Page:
From Wittenberg to Kingman

Statue of Martin Luther

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Statue of Martin Luther

Take a drive down Kingman’s streets and you will see churches – lots of churches. Even though they come in a variety of denominational flavors (Catholic, Methodist, Non-Denominational, Orthodox, Evangelical, Pentecostal, Lutheran, etc.), most of Kingman’s churches are decidedly Protestant.

According to the Daily Miner’s Worship Directory, there are roughly 86 faith communities in Kingman, and roughly 50 of them are Protestant. Keep in mind that these unscientific statistics say nothing about the number of individual Protestant worshipers in Kingman, only about the number of worshiping communities. To the best of my knowledge, a scientific survey of Kingman’s religious landscape has never been done.

Behind the term, “Protestant,” is one of history’s most consequential events: the 16th Century Protestant Reformation, which is currently celebrating its 500th anniversary. The Reformation began in the unassuming German town of Wittenberg, when Martin Luther – an Augustinian friar – nailed 95 theses to the door of Wittenberg’s Castle Church (Schlosskirche). He did this without any sense of how significant his actions would be to later generations.

A doctor of theology at Wittenberg’s newly-founded university, Luther hoped to initiate a debate about the use and understanding of indulgences. Indulgences were part of the Catholic sacrament of Penance. Far from being an “ivory tower” academic debate, the 95 theses show Luther’s concern for doing theology in service of “soul care” (Seelsorge) – what we would call, “pastoral ministry.” At no point in the 95 theses does Luther express an interest in breaking away from the Catholic Church. He was utterly and happily Catholic, and at the time, he fully expected to stay that way.

But the 95 theses were only the beginning. Perhaps more consequential to history are his translations of the Bible and the Mass into German, his lectures and commentaries on biblical books (e.g., Psalms, Romans, Galatians, and Genesis), his Small and Large Catechisms (still in use today), and his essays on theological issues such as faith and grace.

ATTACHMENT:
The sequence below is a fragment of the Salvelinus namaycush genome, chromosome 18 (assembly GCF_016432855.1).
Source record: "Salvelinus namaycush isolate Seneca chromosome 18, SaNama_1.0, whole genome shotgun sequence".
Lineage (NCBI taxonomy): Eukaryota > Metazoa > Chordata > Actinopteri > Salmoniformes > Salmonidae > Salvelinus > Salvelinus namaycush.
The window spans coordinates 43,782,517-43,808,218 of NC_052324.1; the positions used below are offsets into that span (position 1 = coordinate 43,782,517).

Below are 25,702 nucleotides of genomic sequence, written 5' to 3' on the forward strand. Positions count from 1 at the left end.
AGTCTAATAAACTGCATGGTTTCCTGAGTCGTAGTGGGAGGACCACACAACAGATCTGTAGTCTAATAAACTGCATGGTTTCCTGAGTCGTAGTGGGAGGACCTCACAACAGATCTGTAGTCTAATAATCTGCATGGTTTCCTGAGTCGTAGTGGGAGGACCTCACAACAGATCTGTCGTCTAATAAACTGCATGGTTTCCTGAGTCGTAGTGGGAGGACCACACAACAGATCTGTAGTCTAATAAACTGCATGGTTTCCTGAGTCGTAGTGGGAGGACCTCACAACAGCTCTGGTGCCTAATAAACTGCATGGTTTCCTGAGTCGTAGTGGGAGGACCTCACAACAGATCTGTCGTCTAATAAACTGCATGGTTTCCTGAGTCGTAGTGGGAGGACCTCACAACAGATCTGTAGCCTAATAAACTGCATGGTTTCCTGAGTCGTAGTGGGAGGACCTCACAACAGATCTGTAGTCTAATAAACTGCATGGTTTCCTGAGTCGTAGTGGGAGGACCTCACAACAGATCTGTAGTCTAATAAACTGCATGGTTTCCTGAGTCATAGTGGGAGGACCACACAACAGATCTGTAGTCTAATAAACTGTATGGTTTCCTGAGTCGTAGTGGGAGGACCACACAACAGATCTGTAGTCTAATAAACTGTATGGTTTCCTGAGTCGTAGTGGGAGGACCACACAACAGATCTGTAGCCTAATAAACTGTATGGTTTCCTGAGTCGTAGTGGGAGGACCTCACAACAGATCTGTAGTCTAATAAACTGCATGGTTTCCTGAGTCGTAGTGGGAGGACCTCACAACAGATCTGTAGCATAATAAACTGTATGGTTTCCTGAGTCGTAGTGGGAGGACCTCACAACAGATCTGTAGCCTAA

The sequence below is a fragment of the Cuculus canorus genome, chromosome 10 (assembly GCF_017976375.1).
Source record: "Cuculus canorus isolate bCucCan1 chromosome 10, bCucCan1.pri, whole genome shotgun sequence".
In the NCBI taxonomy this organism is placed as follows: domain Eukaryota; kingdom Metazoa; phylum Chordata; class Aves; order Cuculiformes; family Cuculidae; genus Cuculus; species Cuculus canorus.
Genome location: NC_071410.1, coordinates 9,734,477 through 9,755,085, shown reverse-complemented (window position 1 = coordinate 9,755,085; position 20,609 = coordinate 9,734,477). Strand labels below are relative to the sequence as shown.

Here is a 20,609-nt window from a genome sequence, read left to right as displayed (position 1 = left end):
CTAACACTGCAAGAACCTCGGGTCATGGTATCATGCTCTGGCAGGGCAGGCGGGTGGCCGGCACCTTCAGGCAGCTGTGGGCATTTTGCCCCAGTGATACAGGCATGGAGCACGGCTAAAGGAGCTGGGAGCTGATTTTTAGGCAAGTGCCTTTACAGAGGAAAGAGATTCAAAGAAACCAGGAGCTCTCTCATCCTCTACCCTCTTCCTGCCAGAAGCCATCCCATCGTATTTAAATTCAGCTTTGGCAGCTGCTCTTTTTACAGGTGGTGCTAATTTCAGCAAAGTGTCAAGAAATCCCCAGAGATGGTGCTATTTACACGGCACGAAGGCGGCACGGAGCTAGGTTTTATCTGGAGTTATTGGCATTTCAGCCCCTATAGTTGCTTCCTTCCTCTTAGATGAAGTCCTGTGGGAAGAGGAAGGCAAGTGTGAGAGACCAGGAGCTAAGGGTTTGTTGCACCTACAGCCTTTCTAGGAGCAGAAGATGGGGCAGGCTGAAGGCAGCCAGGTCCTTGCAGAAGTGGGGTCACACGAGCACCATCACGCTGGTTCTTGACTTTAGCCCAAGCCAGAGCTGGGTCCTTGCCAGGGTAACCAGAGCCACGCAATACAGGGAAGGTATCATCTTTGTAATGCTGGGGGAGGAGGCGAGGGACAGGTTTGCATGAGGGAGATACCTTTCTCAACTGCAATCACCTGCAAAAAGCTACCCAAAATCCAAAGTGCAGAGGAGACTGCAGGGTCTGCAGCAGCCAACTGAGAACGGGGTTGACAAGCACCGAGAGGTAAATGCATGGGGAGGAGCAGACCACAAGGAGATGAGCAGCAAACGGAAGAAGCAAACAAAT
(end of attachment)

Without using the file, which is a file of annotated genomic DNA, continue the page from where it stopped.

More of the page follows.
Among these works, his translation of the Bible may be the most significant. Through his translation of the Bible, Luther not only shaped the German language, but he also changed the shape of the Bible itself, by initiating the Protestant practice of separating the “Apocrypha” (e.g., Wisdom of Solomon, 1-2 Maccabees) from the Old Testament. Luther held the apocryphal books to be useful, but finally unequal to Scripture. As a result, he placed these books into a separate canonical section, between the Old Testament and New Testament.

Most modern Protestant Bibles (e.g., the New International Version) go beyond Luther by excluding the Apocrypha altogether, and opting instead for the now-common 66-book Protestant canon. From the perspective of global Christianity, this practice places Protestants in the minority: Catholic, Orthodox and Coptic Churches continue to include a wide range of apocryphal books as an integral part of their canons.

Luther’s work as a translator was truly a monumental aspect of his legacy, and one that impacts us even today. Father Phillip Shaw of Trinity Episcopal Church said in an interview with me that “the greatest single contribution of the Reformation is common language.” He later referred to Luther’s translation work – of the Mass and of the Bible – as the “high point of the Reformation.” Any time we pluck a Protestant Bible from the shelf, read it in a worship service or hear it over the radio, we encounter the legacy of Martin Luther.

But Luther’s legacy also has a shadow side. Like other European Christians of his time, Luther held highly negative views toward Jews, and these seemed to intensify as Luther progressed in age. In 1543, near the end of his life, Luther penned an infamous diatribe titled, “On the Jews and Their Lies.” This text utilized some of the most negative Jewish stereotypes in use at the time. Much later, in 19th and 20th century Europe, Luther and his works were invoked in support of policies and ideologies that denigrated Jews and resulted in the anti-Jewish policies of Nazi Socialism.

Of course, responsibility for the Holocaust cannot be laid solely at the feet of Luther – or any one man, for that matter. With that said, Luther and his later interpreters are guilty of contributing to a cultural and intellectual environment that culminated in the heinous acts of violence against Jews under Hitler.

Turning to our own times, the legacy of the Reformation is everywhere. Shelves of books have been written on the impact of Protestantism on American culture. And there’s plenty to say: According to the Pew Research Center, 50 percent of the population professes to be “Protestant/Other Christian.” These numbers are borne out in our politics, too. Again, according to Pew, the current congress is 55.9 percent Protestant. These numbers represent a significant downward trend for Protestants, however. In 1961 (the 87th Congress), for instance, 75 percent of congressional representatives identified as Protestant. America is changing rapidly, but the legacy of the Reformation promises to be with us for decades to come.

To be sure, fierce debate rages about whether America is or should be a Christian nation. (There are strong echoes of the Reformation in this conversation as well). At the very least, however, one can say that America is a nation full of Christians, and especially Protestant Christians, who knowingly or unknowingly carry on the legacy of the Protestant Reformation.

Michael J. Chan, Ph.D., is the Interim Pastor at Grace Lutheran Church.